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Article
August 6, 1898

ON NATURE'S CURE OF PHTHISIS AND AN EFFORT TO IMITATE IT.

JAMA. 1898;XXXI(6):265-272. doi:10.1001/jama.1898.92450060003001a

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Abstract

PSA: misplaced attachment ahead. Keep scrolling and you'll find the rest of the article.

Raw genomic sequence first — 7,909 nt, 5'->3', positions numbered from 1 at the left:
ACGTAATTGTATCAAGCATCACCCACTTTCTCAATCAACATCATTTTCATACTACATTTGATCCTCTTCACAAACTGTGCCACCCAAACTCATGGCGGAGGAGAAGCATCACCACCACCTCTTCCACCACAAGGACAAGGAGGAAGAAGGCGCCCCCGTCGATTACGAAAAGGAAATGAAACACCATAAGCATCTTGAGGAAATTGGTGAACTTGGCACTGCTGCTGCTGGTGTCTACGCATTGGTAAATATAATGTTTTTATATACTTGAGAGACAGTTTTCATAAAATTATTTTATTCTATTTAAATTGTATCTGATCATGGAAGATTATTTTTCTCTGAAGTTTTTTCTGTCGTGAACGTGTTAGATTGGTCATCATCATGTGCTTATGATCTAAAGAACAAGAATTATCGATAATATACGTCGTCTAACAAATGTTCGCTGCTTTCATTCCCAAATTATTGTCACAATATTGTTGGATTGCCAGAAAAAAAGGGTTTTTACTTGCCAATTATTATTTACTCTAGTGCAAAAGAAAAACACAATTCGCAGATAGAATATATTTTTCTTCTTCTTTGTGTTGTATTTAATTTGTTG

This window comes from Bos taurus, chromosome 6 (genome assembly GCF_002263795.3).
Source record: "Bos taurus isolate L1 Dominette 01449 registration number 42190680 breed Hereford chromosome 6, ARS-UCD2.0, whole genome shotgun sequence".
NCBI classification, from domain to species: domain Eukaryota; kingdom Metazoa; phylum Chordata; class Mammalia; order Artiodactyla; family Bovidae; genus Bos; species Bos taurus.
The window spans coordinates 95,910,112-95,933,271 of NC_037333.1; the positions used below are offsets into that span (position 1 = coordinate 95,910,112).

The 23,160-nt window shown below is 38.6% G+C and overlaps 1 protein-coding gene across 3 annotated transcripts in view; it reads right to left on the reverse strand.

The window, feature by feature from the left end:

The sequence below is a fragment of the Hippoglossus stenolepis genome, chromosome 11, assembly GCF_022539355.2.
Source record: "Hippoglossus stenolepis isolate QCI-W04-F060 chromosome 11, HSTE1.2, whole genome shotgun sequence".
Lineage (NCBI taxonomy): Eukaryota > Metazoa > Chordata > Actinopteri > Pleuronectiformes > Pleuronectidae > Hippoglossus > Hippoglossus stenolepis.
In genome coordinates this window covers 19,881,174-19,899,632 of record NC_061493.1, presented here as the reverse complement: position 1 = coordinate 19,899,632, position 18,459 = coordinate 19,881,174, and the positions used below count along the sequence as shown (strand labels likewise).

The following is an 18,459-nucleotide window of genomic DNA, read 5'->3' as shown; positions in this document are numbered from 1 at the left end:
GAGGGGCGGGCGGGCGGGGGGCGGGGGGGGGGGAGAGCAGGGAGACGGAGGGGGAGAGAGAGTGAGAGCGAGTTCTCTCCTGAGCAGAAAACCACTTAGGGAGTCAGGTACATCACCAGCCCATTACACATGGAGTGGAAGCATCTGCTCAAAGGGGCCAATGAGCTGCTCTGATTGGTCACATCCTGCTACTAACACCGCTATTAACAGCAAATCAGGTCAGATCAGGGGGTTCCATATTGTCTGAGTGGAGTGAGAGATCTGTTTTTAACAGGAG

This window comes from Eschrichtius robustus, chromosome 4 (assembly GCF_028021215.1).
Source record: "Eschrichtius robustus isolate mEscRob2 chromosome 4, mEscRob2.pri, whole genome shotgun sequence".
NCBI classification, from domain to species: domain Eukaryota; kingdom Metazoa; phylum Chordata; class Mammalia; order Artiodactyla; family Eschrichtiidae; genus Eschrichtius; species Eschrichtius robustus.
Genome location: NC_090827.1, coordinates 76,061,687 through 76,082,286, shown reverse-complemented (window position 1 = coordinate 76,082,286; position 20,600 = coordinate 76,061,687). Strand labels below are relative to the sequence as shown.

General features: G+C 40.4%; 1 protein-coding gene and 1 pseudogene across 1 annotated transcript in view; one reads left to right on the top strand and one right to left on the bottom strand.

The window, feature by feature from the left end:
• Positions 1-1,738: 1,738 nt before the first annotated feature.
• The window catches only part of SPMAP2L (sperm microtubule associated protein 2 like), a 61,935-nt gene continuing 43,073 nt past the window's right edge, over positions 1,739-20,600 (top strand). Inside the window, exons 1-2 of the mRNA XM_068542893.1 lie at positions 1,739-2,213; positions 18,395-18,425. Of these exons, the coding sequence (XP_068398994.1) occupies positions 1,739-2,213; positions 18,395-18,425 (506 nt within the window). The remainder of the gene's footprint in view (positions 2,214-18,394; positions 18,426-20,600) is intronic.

Schlenker made a complete autopsy of 100 bodies of adults and children, subjecting the lungs, especially the apices, to thorough scrutiny, and examining minutely the mesenteric, bronchial and cervical glands. Of the 100 bodies, 66 were found to be tuberculous, and of these cases tuberculosis was the cause of death in 53 per cent., was of great importance in 6 per cent., and was latent in 41 per cent, of cases. These numbers are minimal because the examination was macroscopic, not microscopic, and because, even with the most critical examination by a special expert, concealed depots can be overlooked. A true estimate of the frequency of this infection can be derived only from tests with tuberculin. In this way, Kossel, one of Koch's assistants, who has devoted himself especially to the study of tuberculin under Koch's personal direction, found that 2459 children at the Berlin

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